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Play Review: Alley Theatre's 'All the Way' Gives LBJ Much Deserved Spotlight

by Todd A. Smith

 

Shawn Hamilton (left) as Martin Luther King, Jr. and Brandon Potter as President Lyndon Baines Johnson in Alley Theatre’s “All the Way” (Photo courtesy of Alley Theatre).

 

Paying Homage to a Real Hero to Black Community 

 

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Before the 2008 election of President Barack Obama, former President Lyndon B. Johnson might have held the title of the most popular president in Black America’s history.


Sure, former President Bill Clinton played the saxophone on “The Arsenio Hall Show” and smoked some marijuana as a youngster.  But for many African-Americans, pretending to be “down” does not necessarily mean that you spent time down in the trenches fighting for Black rights.


Past commanders-in-chief like Johnson and former President Abraham Lincoln put their political careers and lives on the line for Black emancipation.


And regardless of their motives for doing so, it is extremely heartwarming to see stage plays like “All the Way,” shed light on the “accidental president” who purposefully did more for the Black community than many former presidents combined.


The stage play “All the Way,” which is playing at Houston’s Alley Theatre until Feb. 21, begins with the tragic assassination of former President John F. Kennedy and the beginning of Johnson’s accidental first year in the Oval Office.


Johnson (Brandon Potter) has the delicate task of allowing the country to mourn the loss of the beloved Kennedy while also doing enough to ensure that he remains in office after the 1964 presidential election.


He wants to work with Martin Luther King, Jr. (Shawn Hamilton) and Ralph Abernathy (David Rainey) of the Southern Christian Leadership Conference (SCLC) on civil rights legislation.


However, he must do so without offending Southern Democrats whom he needs in his corner to defeat Alabama Gov. George Wallace in the primary and Republican candidate Barry Goldwater in the general election.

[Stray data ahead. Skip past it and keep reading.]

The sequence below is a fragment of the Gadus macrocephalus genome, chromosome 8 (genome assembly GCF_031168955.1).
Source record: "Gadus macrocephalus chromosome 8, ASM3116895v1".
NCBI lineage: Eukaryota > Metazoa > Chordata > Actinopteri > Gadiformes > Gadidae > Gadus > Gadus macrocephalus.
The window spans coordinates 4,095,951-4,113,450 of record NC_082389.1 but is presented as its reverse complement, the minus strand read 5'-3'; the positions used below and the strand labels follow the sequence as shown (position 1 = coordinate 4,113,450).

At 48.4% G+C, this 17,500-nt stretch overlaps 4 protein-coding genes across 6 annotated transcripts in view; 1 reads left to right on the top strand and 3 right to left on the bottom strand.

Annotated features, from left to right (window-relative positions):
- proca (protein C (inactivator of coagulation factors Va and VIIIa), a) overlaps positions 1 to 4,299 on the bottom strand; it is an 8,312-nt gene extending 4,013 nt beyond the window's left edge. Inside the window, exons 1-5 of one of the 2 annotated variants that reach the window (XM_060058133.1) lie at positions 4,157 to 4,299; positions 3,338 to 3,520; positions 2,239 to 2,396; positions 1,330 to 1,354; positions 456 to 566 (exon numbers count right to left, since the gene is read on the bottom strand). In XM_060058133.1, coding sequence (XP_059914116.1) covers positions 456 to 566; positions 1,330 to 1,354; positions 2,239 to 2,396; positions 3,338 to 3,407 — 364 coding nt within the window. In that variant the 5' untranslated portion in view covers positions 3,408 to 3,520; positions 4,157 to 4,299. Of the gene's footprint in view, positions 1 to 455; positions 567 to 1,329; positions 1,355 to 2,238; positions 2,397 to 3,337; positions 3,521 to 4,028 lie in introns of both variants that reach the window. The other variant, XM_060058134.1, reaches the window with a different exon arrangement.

But he has to give the Civil Rights Movement enough so they do not turn on King’s nonviolent tactics in favor of a more radical approach led by younger leaders like Stokely Carmichael (Adam Anderson) of the Student Nonviolent Coordinating Committee (SNCC).


“All the Way” is told in countdown style, beginning 11 months before the 1964 presidential election and concluding with the election night results.


The performances in “All the Way” are all the way stellar from top to bottom.


Potter’s portrayal of Johnson was equally strong and hilarious.


While no one, not even actor David Oyelowo of the movie “Selma” can truly mimic that power of King; Hamilton’s portrayal of King is also as spot on as possible, down to the slow Southern drawl he became known for.


Actress Michelle Elaine does a good job in her role as Coretta Scott King but soars to even greater heights with her performance as sharecropper and Mississippi Freedom Democratic Party leader Fannie Lou Hamer.


“All the Way” is very accurate down to Johnson’s strained relationship with Attorney General Robert Kennedy to NAACP leader Roy Wilkins’ unwillingness to seed power to the younger generation of Black leaders.


However, “All the Way” does use a lot of profanity.


It would be interesting to know if Johnson and King cursed and drank as much as depicted in “All the Way.”


Furthermore, Hamilton and Rainey seem a little too old for their roles as King and Abernathy, respectively.


Despite Johnson’s portrayed crass vocabulary, he is often not given enough credit for how he changed America for the better.


Many had hoped that Kennedy and his Camelot administration would usher in a new America.


But history had its own plans, and Johnson became the president that was all the way in on ushering America beyond its racist past.

 

“All the Way” will next hit the Dallas Theater Center after its run in Houston.


REGAL RATINGS

FOUR CROWNS=EXCELLENT

THREE CROWNS=GOOD

TWO CROWNS=AVERAGE

ONE CROWN=POOR

This article was published on Friday 05 February, 2016.
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